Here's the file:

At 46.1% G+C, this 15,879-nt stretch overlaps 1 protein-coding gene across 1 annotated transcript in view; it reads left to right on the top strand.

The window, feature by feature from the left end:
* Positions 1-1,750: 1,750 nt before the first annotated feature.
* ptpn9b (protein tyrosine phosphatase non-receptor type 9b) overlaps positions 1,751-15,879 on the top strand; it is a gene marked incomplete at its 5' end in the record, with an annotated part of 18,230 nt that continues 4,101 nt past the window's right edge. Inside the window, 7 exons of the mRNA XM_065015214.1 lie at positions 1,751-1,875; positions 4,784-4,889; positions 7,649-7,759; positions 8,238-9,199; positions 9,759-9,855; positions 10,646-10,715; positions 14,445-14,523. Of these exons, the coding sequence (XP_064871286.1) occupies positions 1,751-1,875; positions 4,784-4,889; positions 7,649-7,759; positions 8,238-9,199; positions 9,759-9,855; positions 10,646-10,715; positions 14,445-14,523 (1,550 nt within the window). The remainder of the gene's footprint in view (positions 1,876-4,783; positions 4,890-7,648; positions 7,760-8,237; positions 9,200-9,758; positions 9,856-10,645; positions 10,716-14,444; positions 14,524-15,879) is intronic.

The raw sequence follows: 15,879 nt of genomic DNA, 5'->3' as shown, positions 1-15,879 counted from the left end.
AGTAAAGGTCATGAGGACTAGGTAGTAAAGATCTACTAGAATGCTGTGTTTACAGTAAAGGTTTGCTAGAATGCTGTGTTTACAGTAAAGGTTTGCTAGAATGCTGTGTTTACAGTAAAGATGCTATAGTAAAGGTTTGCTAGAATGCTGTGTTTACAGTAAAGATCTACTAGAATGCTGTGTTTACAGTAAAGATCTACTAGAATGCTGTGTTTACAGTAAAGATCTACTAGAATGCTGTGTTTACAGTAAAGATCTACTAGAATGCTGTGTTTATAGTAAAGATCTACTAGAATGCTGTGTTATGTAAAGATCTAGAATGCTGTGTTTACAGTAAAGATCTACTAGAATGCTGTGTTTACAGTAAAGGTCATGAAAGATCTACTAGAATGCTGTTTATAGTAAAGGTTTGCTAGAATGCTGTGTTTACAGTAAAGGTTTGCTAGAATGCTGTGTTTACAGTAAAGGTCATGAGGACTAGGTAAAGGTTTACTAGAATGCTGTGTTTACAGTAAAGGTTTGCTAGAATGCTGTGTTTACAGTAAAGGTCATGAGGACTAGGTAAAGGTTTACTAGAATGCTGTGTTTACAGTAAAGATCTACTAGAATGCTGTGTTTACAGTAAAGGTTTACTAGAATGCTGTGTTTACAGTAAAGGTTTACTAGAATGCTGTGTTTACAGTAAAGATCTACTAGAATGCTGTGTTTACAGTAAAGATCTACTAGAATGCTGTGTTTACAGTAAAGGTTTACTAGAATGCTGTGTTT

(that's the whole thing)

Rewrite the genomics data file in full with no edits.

At 46.1% G+C, this 15,879-nt stretch overlaps 1 protein-coding gene across 1 annotated transcript in view; it reads left to right on the top strand.

The window, feature by feature from the left end:
* Positions 1-1,750: 1,750 nt before the first annotated feature.
* ptpn9b (protein tyrosine phosphatase non-receptor type 9b) overlaps positions 1,751-15,879 on the top strand; it is a gene marked incomplete at its 5' end in the record, with an annotated part of 18,230 nt that continues 4,101 nt past the window's right edge. Inside the window, 7 exons of the mRNA XM_065015214.1 lie at positions 1,751-1,875; positions 4,784-4,889; positions 7,649-7,759; positions 8,238-9,199; positions 9,759-9,855; positions 10,646-10,715; positions 14,445-14,523. Of these exons, the coding sequence (XP_064871286.1) occupies positions 1,751-1,875; positions 4,784-4,889; positions 7,649-7,759; positions 8,238-9,199; positions 9,759-9,855; positions 10,646-10,715; positions 14,445-14,523 (1,550 nt within the window). The remainder of the gene's footprint in view (positions 1,876-4,783; positions 4,890-7,648; positions 7,760-8,237; positions 9,200-9,758; positions 9,856-10,645; positions 10,716-14,444; positions 14,524-15,879) is intronic.

The raw sequence follows: 15,879 nt of genomic DNA, 5'->3' as shown, positions 1-15,879 counted from the left end.
AGTAAAGGTCATGAGGACTAGGTAGTAAAGATCTACTAGAATGCTGTGTTTACAGTAAAGGTTTGCTAGAATGCTGTGTTTACAGTAAAGGTTTGCTAGAATGCTGTGTTTACAGTAAAGATGCTATAGTAAAGGTTTGCTAGAATGCTGTGTTTACAGTAAAGATCTACTAGAATGCTGTGTTTACAGTAAAGATCTACTAGAATGCTGTGTTTACAGTAAAGATCTACTAGAATGCTGTGTTTACAGTAAAGATCTACTAGAATGCTGTGTTTATAGTAAAGATCTACTAGAATGCTGTGTTATGTAAAGATCTAGAATGCTGTGTTTACAGTAAAGATCTACTAGAATGCTGTGTTTACAGTAAAGGTCATGAAAGATCTACTAGAATGCTGTTTATAGTAAAGGTTTGCTAGAATGCTGTGTTTACAGTAAAGGTTTGCTAGAATGCTGTGTTTACAGTAAAGGTCATGAGGACTAGGTAAAGGTTTACTAGAATGCTGTGTTTACAGTAAAGGTTTGCTAGAATGCTGTGTTTACAGTAAAGGTCATGAGGACTAGGTAAAGGTTTACTAGAATGCTGTGTTTACAGTAAAGATCTACTAGAATGCTGTGTTTACAGTAAAGGTTTACTAGAATGCTGTGTTTACAGTAAAGGTTTACTAGAATGCTGTGTTTACAGTAAAGATCTACTAGAATGCTGTGTTTACAGTAAAGATCTACTAGAATGCTGTGTTTACAGTAAAGGTTTACTAGAATGCTGTGTTT